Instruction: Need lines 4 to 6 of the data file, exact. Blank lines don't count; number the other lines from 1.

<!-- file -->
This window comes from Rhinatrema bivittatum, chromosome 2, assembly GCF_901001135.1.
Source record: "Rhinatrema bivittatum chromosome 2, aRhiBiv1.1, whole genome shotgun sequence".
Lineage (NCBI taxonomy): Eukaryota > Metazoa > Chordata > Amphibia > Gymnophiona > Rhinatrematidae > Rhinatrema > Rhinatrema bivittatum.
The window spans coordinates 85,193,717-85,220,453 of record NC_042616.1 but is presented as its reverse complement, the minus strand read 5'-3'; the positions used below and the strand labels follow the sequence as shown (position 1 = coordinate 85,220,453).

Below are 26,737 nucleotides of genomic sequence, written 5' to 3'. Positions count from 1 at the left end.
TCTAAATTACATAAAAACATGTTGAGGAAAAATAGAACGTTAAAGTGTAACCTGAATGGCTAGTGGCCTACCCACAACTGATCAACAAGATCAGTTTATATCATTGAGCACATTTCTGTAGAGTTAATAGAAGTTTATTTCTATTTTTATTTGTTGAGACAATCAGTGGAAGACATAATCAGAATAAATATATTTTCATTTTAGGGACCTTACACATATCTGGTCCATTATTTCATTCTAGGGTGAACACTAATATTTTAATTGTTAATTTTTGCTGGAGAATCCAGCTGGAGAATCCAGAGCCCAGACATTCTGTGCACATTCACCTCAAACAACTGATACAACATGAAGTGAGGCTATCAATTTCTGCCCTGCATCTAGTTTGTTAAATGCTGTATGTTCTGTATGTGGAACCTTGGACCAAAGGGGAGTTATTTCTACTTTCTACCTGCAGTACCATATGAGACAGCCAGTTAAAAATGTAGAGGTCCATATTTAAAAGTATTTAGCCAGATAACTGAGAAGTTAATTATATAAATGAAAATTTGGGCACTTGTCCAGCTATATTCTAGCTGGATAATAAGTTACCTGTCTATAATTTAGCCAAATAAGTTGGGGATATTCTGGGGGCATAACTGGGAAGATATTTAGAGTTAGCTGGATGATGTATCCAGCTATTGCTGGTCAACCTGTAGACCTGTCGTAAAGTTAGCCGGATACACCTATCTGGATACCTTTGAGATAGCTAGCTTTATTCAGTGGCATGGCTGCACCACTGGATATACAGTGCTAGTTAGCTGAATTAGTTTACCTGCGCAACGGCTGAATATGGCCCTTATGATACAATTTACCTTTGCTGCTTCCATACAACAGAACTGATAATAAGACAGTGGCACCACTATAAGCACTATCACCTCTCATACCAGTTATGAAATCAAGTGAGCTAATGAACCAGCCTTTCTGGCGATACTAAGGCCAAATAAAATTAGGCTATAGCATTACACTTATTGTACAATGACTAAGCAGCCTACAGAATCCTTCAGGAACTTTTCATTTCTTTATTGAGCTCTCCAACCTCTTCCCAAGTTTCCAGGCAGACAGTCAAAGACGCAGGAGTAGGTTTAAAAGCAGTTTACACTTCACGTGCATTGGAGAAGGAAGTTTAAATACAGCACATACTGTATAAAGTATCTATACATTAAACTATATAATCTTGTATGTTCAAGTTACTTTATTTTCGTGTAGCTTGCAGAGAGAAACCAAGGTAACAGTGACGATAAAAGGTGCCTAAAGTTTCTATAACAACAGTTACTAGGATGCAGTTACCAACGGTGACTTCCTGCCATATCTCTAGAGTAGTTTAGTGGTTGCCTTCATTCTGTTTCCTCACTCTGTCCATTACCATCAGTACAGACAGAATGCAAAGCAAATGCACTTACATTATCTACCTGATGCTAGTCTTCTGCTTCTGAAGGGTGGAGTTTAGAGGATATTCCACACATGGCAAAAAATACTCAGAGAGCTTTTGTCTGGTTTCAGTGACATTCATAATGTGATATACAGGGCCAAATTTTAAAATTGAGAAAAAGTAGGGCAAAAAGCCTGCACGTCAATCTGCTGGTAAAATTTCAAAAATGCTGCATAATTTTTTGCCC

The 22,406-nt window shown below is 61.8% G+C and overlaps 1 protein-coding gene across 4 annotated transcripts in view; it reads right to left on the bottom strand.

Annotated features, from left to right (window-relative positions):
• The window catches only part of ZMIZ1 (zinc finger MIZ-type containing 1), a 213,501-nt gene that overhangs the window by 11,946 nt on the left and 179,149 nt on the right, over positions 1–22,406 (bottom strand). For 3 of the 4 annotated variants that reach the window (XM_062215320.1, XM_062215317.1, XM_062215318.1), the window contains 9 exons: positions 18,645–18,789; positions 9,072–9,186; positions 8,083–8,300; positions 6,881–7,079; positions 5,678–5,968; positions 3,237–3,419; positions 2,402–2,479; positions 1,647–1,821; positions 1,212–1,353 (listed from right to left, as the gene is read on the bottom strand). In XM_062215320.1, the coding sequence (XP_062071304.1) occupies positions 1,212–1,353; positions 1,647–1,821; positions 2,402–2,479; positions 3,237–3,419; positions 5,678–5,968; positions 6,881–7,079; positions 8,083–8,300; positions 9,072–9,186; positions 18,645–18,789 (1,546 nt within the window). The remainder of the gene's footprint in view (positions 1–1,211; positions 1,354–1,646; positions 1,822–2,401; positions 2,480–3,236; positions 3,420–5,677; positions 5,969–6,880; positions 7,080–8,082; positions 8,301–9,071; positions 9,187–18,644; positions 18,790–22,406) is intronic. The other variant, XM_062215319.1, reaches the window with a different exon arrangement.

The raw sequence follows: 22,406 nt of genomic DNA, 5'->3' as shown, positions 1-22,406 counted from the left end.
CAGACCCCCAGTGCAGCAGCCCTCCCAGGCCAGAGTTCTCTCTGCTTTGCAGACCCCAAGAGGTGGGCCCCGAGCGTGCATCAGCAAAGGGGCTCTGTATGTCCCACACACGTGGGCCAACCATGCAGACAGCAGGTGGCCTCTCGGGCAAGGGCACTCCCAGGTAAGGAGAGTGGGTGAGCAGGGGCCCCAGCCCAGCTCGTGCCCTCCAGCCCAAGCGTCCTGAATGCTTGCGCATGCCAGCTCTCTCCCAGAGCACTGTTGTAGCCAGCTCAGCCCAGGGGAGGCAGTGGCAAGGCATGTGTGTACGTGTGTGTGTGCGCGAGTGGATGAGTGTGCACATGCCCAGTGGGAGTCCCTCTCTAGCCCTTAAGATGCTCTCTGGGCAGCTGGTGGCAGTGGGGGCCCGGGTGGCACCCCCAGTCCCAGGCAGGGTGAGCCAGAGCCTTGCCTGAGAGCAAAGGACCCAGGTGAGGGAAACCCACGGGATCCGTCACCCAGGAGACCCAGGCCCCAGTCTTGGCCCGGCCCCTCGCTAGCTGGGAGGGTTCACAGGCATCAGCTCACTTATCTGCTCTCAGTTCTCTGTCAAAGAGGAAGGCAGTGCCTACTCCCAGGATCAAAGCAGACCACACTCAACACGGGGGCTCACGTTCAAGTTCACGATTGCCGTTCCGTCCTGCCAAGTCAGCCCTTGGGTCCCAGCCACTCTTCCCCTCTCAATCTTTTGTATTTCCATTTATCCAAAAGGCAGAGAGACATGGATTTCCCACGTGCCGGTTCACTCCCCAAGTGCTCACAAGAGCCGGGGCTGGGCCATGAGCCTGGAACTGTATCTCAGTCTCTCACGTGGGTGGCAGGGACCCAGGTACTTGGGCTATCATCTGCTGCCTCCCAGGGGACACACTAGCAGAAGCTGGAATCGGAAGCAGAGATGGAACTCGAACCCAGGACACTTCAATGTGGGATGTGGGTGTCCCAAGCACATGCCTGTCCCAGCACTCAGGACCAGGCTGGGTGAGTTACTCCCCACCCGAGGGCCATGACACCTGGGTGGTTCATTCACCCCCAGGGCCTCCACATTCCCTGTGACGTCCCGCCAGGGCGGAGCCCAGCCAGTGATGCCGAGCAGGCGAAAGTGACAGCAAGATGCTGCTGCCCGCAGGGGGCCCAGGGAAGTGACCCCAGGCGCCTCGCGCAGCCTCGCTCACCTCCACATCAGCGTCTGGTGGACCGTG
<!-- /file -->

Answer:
The window spans coordinates 85,193,717-85,220,453 of record NC_042616.1 but is presented as its reverse complement, the minus strand read 5'-3'; the positions used below and the strand labels follow the sequence as shown (position 1 = coordinate 85,220,453).

Below are 26,737 nucleotides of genomic sequence, written 5' to 3'. Positions count from 1 at the left end.
TCTAAATTACATAAAAACATGTTGAGGAAAAATAGAACGTTAAAGTGTAACCTGAATGGCTAGTGGCCTACCCACAACTGATCAACAAGATCAGTTTATATCATTGAGCACATTTCTGTAGAGTTAATAGAAGTTTATTTCTATTTTTATTTGTTGAGACAATCAGTGGAAGACATAATCAGAATAAATATATTTTCATTTTAGGGACCTTACACATATCTGGTCCATTATTTCATTCTAGGGTGAACACTAATATTTTAATTGTTAATTTTTGCTGGAGAATCCAGCTGGAGAATCCAGAGCCCAGACATTCTGTGCACATTCACCTCAAACAACTGATACAACATGAAGTGAGGCTATCAATTTCTGCCCTGCATCTAGTTTGTTAAATGCTGTATGTTCTGTATGTGGAACCTTGGACCAAAGGGGAGTTATTTCTACTTTCTACCTGCAGTACCATATGAGACAGCCAGTTAAAAATGTAGAGGTCCATATTTAAAAGTATTTAGCCAGATAACTGAGAAGTTAATTATATAAATGAAAATTTGGGCACTTGTCCAGCTATATTCTAGCTGGATAATAAGTTACCTGTCTATAATTTAGCCAAATAAGTTGGGGATATTCTGGGGGCATAACTGGGAAGATATTTAGAGTTAGCTGGATGATGTATCCAGCTATTGCTGGTCAACCTGTAGACCTGTCGTAAAGTTAGCCGGATACACCTATCTGGATACCTTTGAGATAGCTAGCTTTATTCAGTGGCATGGCTGCACCACTGGATATACAGTGCTAGTTAGCTGAATTAGTTTACCTGCGCAACGGCTGAATATGGCCCTTATGATACAATTTACCTTTGCTGCTTCCATACAACAGAACTGATAATAAGACAGTGGCACCACTATAAGCACTATCACCTCTCATACCAGTTATGAAATCAAGTGAGCTAATGAACCAGCCTTTCTGGCGATACTAAGGCCAAATAAAATTAGGCTATAGCATTACACTTATTGTACAATGACTAAGCAGCCTACAGAATCCTTCAGGAACTTTTCATTTCTTTATTGAGCTCTCCAACCTCTTCCCAAGTTTCCAGGCAGACAGTCAAAGACGCAGGAGTAGGTTTAAAAGCAGTTTACACTTCACGTGCATTGGAGAAGGAAGTTTAAATACAGCACATACTGTATAAAGTATCTATACATTAAACTATATAATCTTGTATGTTCAAGTTACTTTATTTTCGTGTAGCTTGCAGAGAGAAACCAAGGTAACAGTGACGATAAAAGGTGCCTAAAGTTTCTATAACAACAGTTACTAGGATGCAGTTACCAACGGTGACTTCCTGCCATATCTCTAGAGTAGTTTAGTGGTTGCCTTCATTCTGTTTCCTCACTCTGTCCATTACCATCAGTACAGACAGAATGCAAAGCAAATGCACTTACATTATCTACCTGATGCTAGTCTTCTGCTTCTGAAGGGTGGAGTTTAGAGGATATTCCACACATGGCAAAAAATACTCAGAGAGCTTTTGTCTGGTTTCAGTGACATTCATAATGTGATATACAGGGCCAAATTTTAAAATTGAGAAAAAGTAGGGCAAAAAGCCTGCACGTCAATCTGCTGGTAAAATTTCAAAAATGCTGCATAATTTTTTGCCC